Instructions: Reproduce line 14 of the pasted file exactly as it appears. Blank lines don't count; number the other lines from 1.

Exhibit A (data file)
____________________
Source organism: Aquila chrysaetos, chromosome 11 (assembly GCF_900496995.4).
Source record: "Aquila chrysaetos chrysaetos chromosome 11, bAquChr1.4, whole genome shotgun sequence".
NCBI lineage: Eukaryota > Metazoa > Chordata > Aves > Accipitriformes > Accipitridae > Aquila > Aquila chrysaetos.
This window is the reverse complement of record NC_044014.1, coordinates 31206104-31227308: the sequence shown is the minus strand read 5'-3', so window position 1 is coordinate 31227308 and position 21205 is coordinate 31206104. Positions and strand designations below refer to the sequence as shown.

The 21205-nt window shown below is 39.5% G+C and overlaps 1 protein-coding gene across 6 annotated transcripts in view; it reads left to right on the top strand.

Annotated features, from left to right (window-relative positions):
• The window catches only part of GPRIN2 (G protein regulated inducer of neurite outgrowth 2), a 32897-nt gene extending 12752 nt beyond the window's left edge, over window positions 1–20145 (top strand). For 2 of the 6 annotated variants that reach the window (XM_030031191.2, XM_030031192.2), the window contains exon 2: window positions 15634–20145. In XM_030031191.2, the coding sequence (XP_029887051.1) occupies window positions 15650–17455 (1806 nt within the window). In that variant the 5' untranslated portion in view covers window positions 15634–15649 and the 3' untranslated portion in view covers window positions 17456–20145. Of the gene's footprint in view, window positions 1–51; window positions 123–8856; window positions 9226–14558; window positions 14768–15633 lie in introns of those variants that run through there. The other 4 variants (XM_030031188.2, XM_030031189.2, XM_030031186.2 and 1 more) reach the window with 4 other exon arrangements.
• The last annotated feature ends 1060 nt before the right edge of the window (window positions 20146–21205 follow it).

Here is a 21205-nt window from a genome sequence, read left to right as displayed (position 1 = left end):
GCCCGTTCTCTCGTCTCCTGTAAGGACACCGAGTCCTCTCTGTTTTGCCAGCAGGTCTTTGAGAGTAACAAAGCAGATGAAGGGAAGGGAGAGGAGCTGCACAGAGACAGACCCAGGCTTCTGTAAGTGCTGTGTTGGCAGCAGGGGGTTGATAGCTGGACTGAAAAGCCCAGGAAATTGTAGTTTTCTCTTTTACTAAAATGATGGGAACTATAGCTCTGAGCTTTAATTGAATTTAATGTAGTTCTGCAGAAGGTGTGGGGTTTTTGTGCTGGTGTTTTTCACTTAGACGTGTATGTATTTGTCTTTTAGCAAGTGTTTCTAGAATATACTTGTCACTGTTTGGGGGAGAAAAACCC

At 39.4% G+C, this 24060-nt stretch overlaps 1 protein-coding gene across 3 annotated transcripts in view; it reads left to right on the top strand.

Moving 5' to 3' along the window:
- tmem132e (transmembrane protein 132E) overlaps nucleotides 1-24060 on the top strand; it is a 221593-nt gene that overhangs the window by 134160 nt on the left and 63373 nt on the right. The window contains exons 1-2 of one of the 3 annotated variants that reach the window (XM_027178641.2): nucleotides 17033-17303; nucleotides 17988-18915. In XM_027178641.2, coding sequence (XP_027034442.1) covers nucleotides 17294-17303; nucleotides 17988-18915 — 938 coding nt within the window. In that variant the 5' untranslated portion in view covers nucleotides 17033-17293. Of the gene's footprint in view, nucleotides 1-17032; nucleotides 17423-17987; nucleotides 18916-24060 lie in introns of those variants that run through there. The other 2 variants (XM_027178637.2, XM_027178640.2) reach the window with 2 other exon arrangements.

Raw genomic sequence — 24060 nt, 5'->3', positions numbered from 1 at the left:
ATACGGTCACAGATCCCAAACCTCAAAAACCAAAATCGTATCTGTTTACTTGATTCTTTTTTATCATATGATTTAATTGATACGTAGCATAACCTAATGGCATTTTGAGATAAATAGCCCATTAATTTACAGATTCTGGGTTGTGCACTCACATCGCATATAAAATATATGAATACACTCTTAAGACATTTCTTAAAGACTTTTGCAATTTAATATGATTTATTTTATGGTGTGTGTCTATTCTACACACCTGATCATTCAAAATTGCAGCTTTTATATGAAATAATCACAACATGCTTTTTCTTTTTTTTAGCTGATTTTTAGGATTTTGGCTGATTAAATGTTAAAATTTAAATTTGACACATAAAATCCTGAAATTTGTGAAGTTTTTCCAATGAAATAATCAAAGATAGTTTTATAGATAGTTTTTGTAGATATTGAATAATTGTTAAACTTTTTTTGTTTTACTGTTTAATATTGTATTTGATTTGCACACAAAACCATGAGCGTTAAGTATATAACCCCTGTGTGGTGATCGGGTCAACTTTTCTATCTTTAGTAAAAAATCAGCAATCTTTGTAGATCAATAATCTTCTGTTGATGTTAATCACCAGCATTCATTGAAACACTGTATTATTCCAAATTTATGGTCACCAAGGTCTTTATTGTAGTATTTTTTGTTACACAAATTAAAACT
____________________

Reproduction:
Raw genomic sequence — 24060 nt, 5'->3', positions numbered from 1 at the left: